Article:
How far would a tungsten countertop descend if I dropped it into the Sun?
Not very far.
With its high melting point, tungsten is a goodExcept that the word "good" implies that you have some kind of goal you're working toward, which—given how strange the thing you're doing is—I'm not sure about. choice for a sundiving countertop.
The first problem would be sunlight. As the countertop approached the Sun, it would heat up. Tungsten has the highest melting point of any element, but the Sun is one of the meltiest things in the Solar System. When the countertop got within a couple of solar radii, it would liquify.
If you protected it with a heat shield of some kind, or dropped it from a sundiving spaceship, it could enter the Sun's atmosphere relatively intact. In this case, some interesting physical effects would destroy it."Some interesting physical effects would destroy it" summarizes the answers to a large percentage of the questions submitted to this blog.
Because the Sun is so heavy, anything that falls to its surface will be accelerated to a tremendous speed by its gravity. A falling countertop would reach speeds of over 600 km/s—0.2% of the speed of light. (Our rockets can only accelerate spacecraft to 10-20 km/s.)
From the countertop's point of view, particles from the Sun's atmosphere would be slamming into it at 600 km/s. These particles would pack quite a punch.From a particle physics point of view, the individual protons would have energy of about 2 keV. When the countertop got within about a few thousand kilometersI don't want another unit-related word to mentally keep track of, but it's always seemed a little weird that we don't call thousands of kilometers "megameters". of the Sun's surface, these collisions would start delivering more energy to the countertop than the sunlight.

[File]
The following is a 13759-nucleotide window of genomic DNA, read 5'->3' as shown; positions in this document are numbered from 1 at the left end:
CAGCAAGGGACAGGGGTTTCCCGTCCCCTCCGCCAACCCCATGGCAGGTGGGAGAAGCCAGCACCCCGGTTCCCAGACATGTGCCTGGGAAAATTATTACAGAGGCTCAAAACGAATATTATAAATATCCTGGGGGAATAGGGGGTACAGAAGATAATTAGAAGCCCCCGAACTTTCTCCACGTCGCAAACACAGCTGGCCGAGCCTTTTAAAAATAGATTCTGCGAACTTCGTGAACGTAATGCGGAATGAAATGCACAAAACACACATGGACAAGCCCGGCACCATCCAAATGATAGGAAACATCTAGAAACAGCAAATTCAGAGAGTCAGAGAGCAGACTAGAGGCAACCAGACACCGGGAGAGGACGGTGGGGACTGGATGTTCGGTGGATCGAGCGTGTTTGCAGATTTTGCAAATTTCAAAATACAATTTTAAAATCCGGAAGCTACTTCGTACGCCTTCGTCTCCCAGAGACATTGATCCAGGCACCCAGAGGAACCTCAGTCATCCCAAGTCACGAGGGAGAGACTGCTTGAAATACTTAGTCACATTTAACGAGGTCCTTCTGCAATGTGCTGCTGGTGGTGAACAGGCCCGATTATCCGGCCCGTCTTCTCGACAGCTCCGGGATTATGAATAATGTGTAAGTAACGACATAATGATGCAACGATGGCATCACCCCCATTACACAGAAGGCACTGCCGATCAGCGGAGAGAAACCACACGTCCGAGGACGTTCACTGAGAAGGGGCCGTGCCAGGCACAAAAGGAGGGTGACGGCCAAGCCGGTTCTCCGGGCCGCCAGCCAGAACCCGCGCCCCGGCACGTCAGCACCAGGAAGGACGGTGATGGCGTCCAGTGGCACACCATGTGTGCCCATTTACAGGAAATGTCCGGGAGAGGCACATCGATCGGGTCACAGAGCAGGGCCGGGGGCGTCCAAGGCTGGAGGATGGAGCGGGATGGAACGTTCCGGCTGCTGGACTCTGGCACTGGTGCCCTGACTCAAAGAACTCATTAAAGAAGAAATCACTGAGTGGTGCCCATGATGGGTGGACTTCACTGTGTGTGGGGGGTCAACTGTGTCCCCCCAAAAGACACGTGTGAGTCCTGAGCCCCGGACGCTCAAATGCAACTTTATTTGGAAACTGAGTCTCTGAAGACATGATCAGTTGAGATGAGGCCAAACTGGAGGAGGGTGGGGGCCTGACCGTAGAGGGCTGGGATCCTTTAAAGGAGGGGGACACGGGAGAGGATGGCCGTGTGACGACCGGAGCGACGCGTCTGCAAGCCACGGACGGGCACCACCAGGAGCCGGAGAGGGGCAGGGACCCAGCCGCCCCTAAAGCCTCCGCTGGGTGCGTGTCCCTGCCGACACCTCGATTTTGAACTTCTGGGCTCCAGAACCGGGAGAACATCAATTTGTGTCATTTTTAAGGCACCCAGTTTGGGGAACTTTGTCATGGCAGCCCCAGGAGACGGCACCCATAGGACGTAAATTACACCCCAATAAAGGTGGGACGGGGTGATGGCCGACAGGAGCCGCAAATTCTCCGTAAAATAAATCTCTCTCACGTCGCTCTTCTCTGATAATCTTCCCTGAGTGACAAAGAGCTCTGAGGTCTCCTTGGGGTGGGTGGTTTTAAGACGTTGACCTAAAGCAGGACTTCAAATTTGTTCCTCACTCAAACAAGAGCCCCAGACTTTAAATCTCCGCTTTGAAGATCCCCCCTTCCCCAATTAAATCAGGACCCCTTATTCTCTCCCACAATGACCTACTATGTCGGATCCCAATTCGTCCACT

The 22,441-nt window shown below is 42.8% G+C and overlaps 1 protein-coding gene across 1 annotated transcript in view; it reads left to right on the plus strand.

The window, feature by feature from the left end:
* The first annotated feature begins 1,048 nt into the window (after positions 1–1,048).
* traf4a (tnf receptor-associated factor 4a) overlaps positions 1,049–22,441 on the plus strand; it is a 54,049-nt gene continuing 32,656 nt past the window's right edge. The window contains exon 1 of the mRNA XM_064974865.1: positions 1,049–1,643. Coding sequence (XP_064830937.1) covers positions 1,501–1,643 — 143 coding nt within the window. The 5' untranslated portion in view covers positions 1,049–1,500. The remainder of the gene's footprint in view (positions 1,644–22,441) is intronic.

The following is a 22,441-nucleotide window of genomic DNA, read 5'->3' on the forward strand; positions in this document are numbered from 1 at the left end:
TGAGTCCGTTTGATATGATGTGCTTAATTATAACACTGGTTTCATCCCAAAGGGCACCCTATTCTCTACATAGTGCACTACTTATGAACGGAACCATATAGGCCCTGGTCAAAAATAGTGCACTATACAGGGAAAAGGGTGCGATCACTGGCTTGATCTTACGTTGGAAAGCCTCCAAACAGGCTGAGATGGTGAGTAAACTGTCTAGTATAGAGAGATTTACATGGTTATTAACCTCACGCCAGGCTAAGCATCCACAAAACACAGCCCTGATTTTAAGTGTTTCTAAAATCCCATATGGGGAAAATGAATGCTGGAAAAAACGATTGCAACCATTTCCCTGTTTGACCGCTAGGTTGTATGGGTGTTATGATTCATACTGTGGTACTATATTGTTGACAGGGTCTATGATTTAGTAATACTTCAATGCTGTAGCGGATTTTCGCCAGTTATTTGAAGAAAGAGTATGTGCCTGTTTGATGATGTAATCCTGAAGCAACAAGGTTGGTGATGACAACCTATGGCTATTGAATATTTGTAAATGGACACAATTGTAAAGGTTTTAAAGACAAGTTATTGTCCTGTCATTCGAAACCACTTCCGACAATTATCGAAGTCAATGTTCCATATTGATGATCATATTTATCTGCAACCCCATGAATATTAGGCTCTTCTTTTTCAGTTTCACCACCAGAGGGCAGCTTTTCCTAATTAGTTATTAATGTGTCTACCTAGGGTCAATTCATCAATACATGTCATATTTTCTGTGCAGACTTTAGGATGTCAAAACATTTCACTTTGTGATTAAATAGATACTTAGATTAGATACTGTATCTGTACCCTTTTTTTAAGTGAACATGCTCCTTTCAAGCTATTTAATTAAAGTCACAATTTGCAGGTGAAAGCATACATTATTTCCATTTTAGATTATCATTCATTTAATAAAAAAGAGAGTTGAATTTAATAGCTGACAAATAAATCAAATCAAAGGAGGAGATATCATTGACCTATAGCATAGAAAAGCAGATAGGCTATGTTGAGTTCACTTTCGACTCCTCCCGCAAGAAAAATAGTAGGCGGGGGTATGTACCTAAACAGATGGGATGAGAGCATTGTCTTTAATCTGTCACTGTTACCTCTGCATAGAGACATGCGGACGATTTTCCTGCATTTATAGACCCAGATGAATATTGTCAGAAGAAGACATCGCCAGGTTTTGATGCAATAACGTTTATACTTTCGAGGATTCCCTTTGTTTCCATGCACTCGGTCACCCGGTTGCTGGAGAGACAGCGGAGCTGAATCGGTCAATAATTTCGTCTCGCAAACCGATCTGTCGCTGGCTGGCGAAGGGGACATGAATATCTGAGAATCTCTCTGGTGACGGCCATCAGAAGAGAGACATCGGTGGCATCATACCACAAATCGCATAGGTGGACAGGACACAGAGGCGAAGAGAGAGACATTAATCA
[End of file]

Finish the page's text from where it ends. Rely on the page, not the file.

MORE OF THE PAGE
The collisions would fling individual tungsten atoms away from the surface—a process called sputtering. Between the sputtering and ordinary heating from the impacts, the countertop would start to absorb a lot of energy very quickly.
If the countertop were larger, it could penetrate into the Sun's photosphere—the first layer beneath the "surface"—and potentially trigger a solar flare.For a scientific discussion of this, see the article Impacts of comets onto the Sun and coronal mass ejections. For a science fiction discussion of this, see Stephen Baxter and Arthur C. Clarke's 2005 novel Sunstorm. But as it is, it wouldn't even make it through the Sun's atmosphere—it would be vaporized somewhere in the Sun's chromosphere.
This brings us around to a key question:
Who the hell has tungsten countertops?
Sure, it has good heat tolerance. But I'd be nervous about using tungsten as a food-preparation surface.
In September of 1994, a French soldier drank wine from a rifle barrel. Fifteen minutes later, he started having seizures. He was rushed to the hospital and treated for "acute tungsten intoxication"—the first known case in medical history. He reportedly made a full recovery, although concentrations of tungsten were present in all his body tissues for weeks.
The lesson here is to use normal materials. Michael, just make your countertops out of granite and don't drop them in the Sun.
And if you're a French soldier, please just drink wine like a normal person.